Bob Dluzen

Bob Dluzen

As a result of being a gardener for more than 40 years, 30 of those as a professional, Bob's gardening has become an integral part of his life. "It's the ever-changing seasons and the wide variety of plants and gardens that keeps me intrigued," he says. Bob lives and gardens in rural Monroe County.

Garden cover crops undergo changes during winter

We’ve all heard that old expression, ” It’s like watching grass grow”. Well, that’s kind of what this blog post is about. No, wait, that’s exactly what this post is about.┬áNot to worry though, I’ve done all the boring work by watching that grass grow for you. So there’s no need to click away from … Continue Reading →

Greenery is in for 2017

The folks who help drive popular culture have finally acknowledged what gardeners have known all along, green is the color of the year for 2017. Actually green has been the color of the year every year for gardeners. More specifically, for non-gardeners, this year the color is Pantone “Greenery 15-0343”, a very specific shade of … Continue Reading →

Ways insecticides work

Winter is a time of planning for gardeners. I decided during the deep, dark days of the dead of winter to take inventory of my fertilizers and pesticides. That got me thinking about some of the different insecticides and how they work. Chemical insecticides have been around a long time. Fortunately, modern chemistry has eliminated … Continue Reading →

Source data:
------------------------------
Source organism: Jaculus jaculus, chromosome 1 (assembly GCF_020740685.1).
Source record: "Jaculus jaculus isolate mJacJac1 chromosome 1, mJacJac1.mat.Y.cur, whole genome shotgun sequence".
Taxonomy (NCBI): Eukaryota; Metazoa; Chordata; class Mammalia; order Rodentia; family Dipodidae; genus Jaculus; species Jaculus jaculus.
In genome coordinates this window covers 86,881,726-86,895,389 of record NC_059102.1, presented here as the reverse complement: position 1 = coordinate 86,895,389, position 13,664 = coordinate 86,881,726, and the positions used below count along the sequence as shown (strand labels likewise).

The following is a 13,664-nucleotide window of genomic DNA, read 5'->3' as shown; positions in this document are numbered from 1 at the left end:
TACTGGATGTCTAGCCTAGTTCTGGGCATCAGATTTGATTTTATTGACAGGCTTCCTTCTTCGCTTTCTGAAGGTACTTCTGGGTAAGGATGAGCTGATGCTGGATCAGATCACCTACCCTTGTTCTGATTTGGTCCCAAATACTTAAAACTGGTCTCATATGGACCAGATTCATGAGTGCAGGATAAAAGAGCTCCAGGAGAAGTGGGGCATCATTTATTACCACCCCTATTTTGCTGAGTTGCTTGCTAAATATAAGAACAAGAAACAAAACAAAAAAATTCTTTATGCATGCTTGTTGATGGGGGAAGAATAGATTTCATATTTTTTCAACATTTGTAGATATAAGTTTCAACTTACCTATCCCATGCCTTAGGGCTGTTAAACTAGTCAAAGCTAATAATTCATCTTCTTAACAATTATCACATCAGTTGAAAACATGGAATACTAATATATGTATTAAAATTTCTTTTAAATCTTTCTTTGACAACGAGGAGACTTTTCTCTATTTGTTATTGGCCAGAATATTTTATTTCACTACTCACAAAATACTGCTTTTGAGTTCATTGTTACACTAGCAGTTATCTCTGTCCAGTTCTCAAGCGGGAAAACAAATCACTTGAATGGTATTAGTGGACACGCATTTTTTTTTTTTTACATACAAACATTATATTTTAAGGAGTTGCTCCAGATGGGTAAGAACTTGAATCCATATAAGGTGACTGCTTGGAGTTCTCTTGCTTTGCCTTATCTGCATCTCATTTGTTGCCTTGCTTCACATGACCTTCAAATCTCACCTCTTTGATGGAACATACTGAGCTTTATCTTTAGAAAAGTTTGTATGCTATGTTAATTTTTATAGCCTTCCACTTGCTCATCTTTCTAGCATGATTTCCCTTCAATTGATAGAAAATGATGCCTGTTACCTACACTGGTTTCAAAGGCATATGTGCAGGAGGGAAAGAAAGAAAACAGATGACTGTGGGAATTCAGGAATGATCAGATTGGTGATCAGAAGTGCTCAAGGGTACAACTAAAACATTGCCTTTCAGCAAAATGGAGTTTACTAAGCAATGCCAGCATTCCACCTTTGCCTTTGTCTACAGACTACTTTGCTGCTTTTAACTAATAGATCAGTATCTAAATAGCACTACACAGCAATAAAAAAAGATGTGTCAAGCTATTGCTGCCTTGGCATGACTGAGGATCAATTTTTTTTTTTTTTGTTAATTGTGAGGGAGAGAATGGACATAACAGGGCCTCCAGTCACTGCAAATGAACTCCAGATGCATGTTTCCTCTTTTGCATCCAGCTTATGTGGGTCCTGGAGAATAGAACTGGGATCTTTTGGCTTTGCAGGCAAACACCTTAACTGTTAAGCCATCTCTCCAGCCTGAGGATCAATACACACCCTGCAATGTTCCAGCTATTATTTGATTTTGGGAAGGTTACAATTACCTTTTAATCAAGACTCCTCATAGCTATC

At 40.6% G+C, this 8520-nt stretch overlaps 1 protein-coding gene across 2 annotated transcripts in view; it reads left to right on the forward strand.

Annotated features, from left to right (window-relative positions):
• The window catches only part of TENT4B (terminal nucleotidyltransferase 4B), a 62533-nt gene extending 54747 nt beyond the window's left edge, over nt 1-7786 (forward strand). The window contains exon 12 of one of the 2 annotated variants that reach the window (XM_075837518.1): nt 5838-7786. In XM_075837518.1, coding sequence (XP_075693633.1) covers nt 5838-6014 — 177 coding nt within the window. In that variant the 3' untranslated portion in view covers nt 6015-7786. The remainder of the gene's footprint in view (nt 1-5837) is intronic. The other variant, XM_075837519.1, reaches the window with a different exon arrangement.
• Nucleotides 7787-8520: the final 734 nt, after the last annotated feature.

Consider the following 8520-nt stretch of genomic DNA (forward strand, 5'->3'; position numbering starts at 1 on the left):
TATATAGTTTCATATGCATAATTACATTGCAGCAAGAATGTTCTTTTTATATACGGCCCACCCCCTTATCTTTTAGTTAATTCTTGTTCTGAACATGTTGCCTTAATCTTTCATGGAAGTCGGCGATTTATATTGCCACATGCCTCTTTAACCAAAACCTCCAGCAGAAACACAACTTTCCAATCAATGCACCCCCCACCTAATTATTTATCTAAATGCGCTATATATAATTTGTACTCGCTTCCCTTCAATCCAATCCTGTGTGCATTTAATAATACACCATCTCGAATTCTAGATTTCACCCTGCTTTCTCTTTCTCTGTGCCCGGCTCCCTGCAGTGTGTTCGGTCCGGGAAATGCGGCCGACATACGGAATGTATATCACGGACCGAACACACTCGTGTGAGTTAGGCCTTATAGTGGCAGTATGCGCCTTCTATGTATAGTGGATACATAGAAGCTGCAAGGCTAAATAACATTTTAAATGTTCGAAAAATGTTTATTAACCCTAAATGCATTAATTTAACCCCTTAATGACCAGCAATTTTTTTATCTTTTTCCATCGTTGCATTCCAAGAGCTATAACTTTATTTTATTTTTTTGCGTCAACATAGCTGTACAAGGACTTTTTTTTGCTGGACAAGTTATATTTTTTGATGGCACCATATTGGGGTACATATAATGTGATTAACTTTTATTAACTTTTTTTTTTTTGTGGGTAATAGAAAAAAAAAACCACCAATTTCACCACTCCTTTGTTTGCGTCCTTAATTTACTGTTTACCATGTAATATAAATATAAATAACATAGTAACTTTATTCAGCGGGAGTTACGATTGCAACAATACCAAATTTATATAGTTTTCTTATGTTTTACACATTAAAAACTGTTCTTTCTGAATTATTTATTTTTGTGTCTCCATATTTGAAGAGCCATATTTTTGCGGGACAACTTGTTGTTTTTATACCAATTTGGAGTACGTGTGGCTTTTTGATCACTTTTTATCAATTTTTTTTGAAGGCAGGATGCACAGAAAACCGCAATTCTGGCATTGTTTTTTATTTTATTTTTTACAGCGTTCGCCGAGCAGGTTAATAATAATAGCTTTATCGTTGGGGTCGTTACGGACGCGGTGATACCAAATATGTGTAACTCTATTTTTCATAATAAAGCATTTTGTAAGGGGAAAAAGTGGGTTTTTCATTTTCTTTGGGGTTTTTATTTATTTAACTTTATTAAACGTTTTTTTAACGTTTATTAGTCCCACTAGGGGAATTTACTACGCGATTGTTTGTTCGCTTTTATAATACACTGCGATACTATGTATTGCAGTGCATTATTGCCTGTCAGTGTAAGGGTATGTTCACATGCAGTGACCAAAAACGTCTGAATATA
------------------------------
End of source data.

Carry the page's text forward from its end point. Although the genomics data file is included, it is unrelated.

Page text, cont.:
Minimizing sticky residue on overwintering plants

With Christmas and other hectic, holiday happenings , now may not seem like the best time to check those plants you brought inside for winter but it should be done soon. When potted plants live outside during the summer, they become susceptible to infestations of all kinds of insects. Usually, if they are in reasonably … Continue Reading →

Overwintering hardy potted plants outdoors

Just about every year, going into winter, I have perennials or other potted plants left over from the growing season that never got planted for one reason or another. I usually have plans for them so I like to keep them over winter. It’s a good idea to keep plants out as long as possible … Continue Reading →

Excellent rye growth in the garden this fall

Our mild autumn temperatures have accelerated the growth of fall-planted, over-wintering, cover crops. Back in October I wrote about planting cereal rye as a cover crop in my garden. Since then the crop has germinated and made excellent progress toward establishing itself. When rye seed germinates, it emerges out of the soil as a single … Continue Reading →